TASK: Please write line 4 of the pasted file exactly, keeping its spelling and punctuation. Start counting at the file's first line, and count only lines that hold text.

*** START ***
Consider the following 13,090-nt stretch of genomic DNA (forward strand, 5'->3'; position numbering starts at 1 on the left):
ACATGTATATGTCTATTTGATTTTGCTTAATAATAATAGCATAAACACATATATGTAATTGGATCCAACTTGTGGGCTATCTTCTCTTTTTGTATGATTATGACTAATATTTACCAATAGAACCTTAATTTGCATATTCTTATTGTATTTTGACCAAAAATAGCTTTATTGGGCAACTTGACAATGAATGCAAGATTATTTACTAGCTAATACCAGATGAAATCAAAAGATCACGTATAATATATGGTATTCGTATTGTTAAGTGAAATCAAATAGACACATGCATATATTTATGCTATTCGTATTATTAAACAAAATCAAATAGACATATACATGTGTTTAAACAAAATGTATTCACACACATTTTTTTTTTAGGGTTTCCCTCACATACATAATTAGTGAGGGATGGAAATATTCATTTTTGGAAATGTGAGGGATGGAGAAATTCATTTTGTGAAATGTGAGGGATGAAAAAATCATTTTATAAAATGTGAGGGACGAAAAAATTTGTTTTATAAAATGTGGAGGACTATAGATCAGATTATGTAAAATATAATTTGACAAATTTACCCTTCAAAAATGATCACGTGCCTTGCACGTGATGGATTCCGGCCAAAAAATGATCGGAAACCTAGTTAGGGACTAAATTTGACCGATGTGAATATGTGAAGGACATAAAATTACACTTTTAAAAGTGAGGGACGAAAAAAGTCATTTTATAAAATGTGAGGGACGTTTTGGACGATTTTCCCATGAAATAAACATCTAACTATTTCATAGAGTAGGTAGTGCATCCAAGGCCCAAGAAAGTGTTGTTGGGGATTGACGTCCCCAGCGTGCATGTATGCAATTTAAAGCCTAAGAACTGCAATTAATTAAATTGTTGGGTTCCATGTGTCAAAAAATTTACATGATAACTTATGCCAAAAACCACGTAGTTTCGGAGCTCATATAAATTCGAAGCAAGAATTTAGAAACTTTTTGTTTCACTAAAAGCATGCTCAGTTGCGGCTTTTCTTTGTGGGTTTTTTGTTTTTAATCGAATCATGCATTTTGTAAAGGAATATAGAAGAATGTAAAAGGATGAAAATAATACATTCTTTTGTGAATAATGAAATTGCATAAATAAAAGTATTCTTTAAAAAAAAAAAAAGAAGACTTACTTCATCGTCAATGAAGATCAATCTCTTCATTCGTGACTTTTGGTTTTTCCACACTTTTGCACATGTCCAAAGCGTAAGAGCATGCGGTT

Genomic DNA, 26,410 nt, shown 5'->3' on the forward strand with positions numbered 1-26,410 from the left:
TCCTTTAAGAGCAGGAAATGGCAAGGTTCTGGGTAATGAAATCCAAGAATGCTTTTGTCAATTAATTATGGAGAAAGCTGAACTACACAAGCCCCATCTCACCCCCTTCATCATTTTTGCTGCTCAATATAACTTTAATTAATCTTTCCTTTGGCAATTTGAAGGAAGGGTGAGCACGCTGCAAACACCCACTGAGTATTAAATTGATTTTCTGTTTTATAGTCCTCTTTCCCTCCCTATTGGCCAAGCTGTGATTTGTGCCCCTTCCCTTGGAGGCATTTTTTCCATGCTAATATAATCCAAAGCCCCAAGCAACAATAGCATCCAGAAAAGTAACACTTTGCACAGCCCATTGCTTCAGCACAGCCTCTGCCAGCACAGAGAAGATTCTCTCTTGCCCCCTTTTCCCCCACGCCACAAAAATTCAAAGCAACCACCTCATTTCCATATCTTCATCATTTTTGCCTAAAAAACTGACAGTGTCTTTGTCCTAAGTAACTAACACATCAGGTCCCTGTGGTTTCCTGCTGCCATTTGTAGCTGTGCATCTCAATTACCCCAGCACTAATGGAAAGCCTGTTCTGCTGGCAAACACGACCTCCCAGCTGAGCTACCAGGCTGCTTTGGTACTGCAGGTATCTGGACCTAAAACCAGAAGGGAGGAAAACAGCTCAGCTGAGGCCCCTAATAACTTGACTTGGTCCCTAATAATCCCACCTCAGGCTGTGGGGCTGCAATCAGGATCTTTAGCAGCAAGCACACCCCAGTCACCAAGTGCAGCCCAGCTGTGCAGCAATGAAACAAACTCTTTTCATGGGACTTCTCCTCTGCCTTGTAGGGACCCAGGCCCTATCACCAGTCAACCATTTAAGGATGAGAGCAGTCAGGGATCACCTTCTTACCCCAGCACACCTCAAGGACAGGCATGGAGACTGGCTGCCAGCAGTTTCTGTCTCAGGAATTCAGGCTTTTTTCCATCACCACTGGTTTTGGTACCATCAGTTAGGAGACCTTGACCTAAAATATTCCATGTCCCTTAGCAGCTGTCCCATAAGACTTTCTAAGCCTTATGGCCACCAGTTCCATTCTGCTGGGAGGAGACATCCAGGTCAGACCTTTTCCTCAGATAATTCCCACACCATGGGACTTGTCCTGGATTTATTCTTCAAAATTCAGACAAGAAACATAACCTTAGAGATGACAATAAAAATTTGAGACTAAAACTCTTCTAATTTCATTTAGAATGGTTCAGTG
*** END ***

TCCTTTAAGAGCAGGAAATGGCAAGGTTCTGGGTAATGAAATCCAAGAATGCTTTTGTCAATTAATTATGGAGAAAGCTGAACTACACAAGCCCCATCTCACCCCCTTCATCATTTTTGCTGCTCAATATAACTTTAATTAATCTTTCCTTTGGCAATTTGAAGGAAGGGTGAGCACGCTGCAAACACCCACTGAGTATTAAATTGATTTTCTGTTTTATAGTCCTCTTTCCCTCCCTATTGGCCAAGCTGTGATTTGTGCCCCTTCCCTTGGAGGCATTTTTTCCATGCTAATATAATCCAAAGCCCCAAGCAACAATAGCATCCAGAAAAGTAACACTTTGCACAGCCCATTGCTTCAGCACAGCCTCTGCCAGCACAGAGAAGATTCTCTCTTGCCCCCTTTTCCCCCACGCCACAAAAATTCAAAGCAACCACCTCATTTCCATATCTTCATCATTTTTGCCTAAAAAACTGACAGTGTCTTTGTCCTAAGTAACTAACACATCAGGTCCCTGTGGTTTCCTGCTGCCATTTGTAGCTGTGCATCTCAATTACCCCAGCACTAATGGAAAGCCTGTTCTGCTGGCAAACACGACCTCCCAGCTGAGCTACCAGGCTGCTTTGGTACTGCAGGTATCTGGACCTAAAACCAGAAGGGAGGAAAACAGCTCAGCTGAGGCCCCTAATAACTTGACTTGGTCCCTAATAATCCCACCTCAGGCTGTGGGGCTGCAATCAGGATCTTTAGCAGCAAGCACACCCCAGTCACCAAGTGCAGCCCAGCTGTGCAGCAATGAAACAAACTCTTTTCATGGGACTTCTCCTCTGCCTTGTAGGGACCCAGGCCCTATCACCAGTCAACCATTTAAGGATGAGAGCAGTCAGGGATCACCTTCTTACCCCAGCACACCTCAAGGACAGGCATGGAGACTGGCTGCCAGCAGTTTCTGTCTCAGGAATTCAGGCTTTTTTCCATCACCACTGGTTTTGGTACCATCAGTTAGGAGACCTTGACCTAAAATATTCCATGTCCCTTAGCAGCTGTCCCATAAGACTTTCTAAGCCTTATGGCCACCAGTTCCATTCTGCTGGGAGGAGACATCCAGGTCAGACCTTTTCCTCAGATAATTCCCACACCATGGGACTTGTCCTGGATTTATTCTTCAAAATTCAGACAAGAAACATAACCTTAGAGATGACAATAAAAATTTGAGACTAAAACTCTTCTAATTTCATTTAGAATGGTTCAGTG